President Obama has made it clear that, as he runs out the clock on his lame-duck Presidency, he is not slowing down. From his dangerously flawed Iran nuclear deal, to his efforts to "normalize" relations with the hostile Cuban regime, to his attempts to unilaterally disarm Americans of their 2nd Amendment rights - this is a President who intends on making the most of his final months to advance his liberal priorities.
Have you ever wondered why we as humans act the way we do sometimes? Why do we worry so much about how other people perceive or think of us? Why are we bothered when people see us not made-up, our hair a mess, non-shaven, the lack of makeup and so on? Why do we apologize about our home not being neat and clean when someone shows up unexpectedly or without notice?
I was excited to get the new audio CD in the mail. I had ordered it from The Great Courses Company a couple of weeks ago, and I knew it would be interesting. The subject, "Memory throughout the human lifespan," was to be delivered in 24 lectures of 30 minutes each by a college professor. It was supposed to help with both the understanding and performance of memory.
Each month CedarStone Bank "simply salutes" an influential leader in Wilson County. This month the bank is proud to recognize the Mt. Juliet Chamber of Commerce.
Thinking that there might be still some bite to winter, we arranged a trip to Lake City, Fla. with Road Scholar for a cultural exchange coupled with a kayaking experience. Even before the formal beginning of the course, Linda and I arrived early at Big Shoals State Park for bicycling on a nice asphalt trail through the scrub forest.
In our lifetimes we will have to make literally thousands, if not millions, of decisions. Some of the decisions we make in our lives will be good ones, while others won't work out as we had hoped or planned. Unfortunately, as a result of the many decisions we have to make on a day-to-day basis, we sometimes find ourselves worrying or stressing about what decision to make. Simply put, it's just life, and every human being on the face of the planet has to make the same decisions each and every day.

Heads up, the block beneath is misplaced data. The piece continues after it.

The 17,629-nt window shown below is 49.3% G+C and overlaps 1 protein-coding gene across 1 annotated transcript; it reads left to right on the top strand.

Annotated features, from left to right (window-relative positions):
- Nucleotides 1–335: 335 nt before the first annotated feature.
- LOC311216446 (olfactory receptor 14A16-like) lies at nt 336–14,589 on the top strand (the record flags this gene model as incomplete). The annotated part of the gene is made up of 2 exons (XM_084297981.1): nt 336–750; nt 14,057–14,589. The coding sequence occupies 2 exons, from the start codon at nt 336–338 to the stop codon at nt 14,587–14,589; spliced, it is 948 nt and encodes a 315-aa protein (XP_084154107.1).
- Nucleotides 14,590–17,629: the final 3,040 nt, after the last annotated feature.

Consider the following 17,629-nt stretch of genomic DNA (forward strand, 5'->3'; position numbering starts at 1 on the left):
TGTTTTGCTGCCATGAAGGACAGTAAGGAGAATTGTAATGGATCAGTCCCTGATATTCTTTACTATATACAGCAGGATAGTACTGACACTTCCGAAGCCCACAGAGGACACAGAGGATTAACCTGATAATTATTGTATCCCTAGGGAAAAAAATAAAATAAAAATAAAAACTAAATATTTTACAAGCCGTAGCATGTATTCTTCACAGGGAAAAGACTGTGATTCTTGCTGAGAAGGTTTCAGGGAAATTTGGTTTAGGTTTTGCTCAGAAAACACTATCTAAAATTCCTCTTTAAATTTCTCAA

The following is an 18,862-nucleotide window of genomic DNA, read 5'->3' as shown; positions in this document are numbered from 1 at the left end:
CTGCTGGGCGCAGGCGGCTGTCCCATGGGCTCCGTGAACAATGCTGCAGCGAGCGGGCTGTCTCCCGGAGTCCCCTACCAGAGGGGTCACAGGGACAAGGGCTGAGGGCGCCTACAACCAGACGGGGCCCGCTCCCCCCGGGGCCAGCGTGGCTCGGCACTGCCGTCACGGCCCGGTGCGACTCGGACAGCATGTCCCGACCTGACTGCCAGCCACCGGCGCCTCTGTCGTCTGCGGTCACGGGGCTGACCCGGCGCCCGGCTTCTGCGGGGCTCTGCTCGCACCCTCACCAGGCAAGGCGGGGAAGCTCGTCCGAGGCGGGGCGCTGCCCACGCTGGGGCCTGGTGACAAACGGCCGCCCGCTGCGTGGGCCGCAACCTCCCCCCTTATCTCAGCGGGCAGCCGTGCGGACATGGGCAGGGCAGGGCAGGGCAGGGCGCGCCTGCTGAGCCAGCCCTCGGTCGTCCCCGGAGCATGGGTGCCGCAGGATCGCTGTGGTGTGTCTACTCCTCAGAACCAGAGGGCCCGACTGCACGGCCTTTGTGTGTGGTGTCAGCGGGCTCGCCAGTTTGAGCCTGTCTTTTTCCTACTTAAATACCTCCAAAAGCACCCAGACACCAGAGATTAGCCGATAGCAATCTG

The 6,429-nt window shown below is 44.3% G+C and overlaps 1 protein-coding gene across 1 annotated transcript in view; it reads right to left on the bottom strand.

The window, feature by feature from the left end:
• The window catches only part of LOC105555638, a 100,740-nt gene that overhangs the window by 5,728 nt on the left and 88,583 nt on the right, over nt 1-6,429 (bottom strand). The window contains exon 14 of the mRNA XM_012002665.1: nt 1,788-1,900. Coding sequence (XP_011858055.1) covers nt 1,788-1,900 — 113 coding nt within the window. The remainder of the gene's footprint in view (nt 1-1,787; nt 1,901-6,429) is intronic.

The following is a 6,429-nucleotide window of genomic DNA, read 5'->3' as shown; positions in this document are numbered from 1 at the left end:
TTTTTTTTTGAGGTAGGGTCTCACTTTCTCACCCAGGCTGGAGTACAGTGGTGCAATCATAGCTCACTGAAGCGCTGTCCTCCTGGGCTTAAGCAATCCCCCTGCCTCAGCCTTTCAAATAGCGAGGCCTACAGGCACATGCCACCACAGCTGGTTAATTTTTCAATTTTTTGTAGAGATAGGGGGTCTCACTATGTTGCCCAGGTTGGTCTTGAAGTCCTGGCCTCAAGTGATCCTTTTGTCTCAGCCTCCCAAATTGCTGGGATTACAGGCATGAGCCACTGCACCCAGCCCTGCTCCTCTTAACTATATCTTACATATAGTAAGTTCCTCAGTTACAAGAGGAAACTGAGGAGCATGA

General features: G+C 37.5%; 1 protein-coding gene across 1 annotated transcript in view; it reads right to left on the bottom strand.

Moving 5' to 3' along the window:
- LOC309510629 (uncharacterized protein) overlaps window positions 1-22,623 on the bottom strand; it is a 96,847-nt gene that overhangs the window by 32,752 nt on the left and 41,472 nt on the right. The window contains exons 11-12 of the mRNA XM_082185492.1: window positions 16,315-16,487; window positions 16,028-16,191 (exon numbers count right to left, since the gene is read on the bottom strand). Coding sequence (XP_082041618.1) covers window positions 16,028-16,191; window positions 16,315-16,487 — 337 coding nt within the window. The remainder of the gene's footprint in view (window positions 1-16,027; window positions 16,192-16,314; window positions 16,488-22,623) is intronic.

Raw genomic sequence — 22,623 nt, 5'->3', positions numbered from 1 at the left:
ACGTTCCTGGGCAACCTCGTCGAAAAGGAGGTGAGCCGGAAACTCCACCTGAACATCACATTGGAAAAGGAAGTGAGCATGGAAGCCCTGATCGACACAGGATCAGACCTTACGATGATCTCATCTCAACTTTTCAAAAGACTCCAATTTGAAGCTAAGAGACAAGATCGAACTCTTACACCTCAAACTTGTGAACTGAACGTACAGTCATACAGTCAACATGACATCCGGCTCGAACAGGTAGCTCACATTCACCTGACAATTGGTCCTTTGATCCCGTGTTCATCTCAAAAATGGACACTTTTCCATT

We would be driving back south for a kayaking trip near Lake City, Fla. and would be passing by the old stomping grounds of my internship in Macon, Ga. Since leaving the Macon hospital some 50 years ago, I wondered what things might have still been around in the town I had spent a year in. we had enough time in our schedule to make a quick visit, so I ask Siri, our Google map IT guide, to find our old address. Between Linda and Siri, I preferred the high-tech directions I could understand and were rarely wrong.
There are no safe assumptions about any bill - even a bill named the "Pay Equality Act."
There's a great scene about public records in the movie "Spotlight," which is based on the true story of The Boston Globe's investigative reporting of child sex abuse by Catholic priests.
Each month CedarStone Bank "simply salutes" an influential leader in Wilson County. This month the bank is proud to recognize the Wilson County Community Help Center.
As we buy candy and cards in the United States and around the world, it might surprise you - it did me - that there are places where the holiday and romantic love in general are frowned upon. How could anyone be against the natural urge to embrace love? Then I thought about the cultures with arranged marriages like India where, even with its British influence, the idea of falling in love hasn't found its way into the masses.